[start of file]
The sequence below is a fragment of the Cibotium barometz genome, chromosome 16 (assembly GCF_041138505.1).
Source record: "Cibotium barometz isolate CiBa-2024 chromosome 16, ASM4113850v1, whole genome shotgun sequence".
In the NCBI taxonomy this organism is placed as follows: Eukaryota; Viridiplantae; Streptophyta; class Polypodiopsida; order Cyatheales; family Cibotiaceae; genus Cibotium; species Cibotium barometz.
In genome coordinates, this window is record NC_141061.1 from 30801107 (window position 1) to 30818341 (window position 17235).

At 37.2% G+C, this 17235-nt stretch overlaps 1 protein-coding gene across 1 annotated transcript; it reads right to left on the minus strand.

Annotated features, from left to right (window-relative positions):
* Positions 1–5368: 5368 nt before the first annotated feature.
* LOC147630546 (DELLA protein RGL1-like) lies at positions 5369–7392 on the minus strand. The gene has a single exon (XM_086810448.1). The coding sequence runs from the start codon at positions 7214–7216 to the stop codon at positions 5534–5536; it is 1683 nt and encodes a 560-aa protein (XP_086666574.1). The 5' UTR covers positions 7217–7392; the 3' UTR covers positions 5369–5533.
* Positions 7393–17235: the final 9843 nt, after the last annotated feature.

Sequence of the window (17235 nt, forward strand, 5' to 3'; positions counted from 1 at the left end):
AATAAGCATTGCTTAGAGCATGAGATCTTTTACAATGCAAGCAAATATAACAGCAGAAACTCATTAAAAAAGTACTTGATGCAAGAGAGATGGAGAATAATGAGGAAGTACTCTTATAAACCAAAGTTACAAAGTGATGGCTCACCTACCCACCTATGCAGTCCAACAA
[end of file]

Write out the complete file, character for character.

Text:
The sequence below is a fragment of the Cibotium barometz genome, chromosome 16 (assembly GCF_041138505.1).
Source record: "Cibotium barometz isolate CiBa-2024 chromosome 16, ASM4113850v1, whole genome shotgun sequence".
In the NCBI taxonomy this organism is placed as follows: Eukaryota; Viridiplantae; Streptophyta; class Polypodiopsida; order Cyatheales; family Cibotiaceae; genus Cibotium; species Cibotium barometz.
In genome coordinates, this window is record NC_141061.1 from 30801107 (window position 1) to 30818341 (window position 17235).

At 37.2% G+C, this 17235-nt stretch overlaps 1 protein-coding gene across 1 annotated transcript; it reads right to left on the minus strand.

Annotated features, from left to right (window-relative positions):
* Positions 1–5368: 5368 nt before the first annotated feature.
* LOC147630546 (DELLA protein RGL1-like) lies at positions 5369–7392 on the minus strand. The gene has a single exon (XM_086810448.1). The coding sequence runs from the start codon at positions 7214–7216 to the stop codon at positions 5534–5536; it is 1683 nt and encodes a 560-aa protein (XP_086666574.1). The 5' UTR covers positions 7217–7392; the 3' UTR covers positions 5369–5533.
* Positions 7393–17235: the final 9843 nt, after the last annotated feature.

Sequence of the window (17235 nt, forward strand, 5' to 3'; positions counted from 1 at the left end):
AATAAGCATTGCTTAGAGCATGAGATCTTTTACAATGCAAGCAAATATAACAGCAGAAACTCATTAAAAAAGTACTTGATGCAAGAGAGATGGAGAATAATGAGGAAGTACTCTTATAAACCAAAGTTACAAAGTGATGGCTCACCTACCCACCTATGCAGTCCAACAA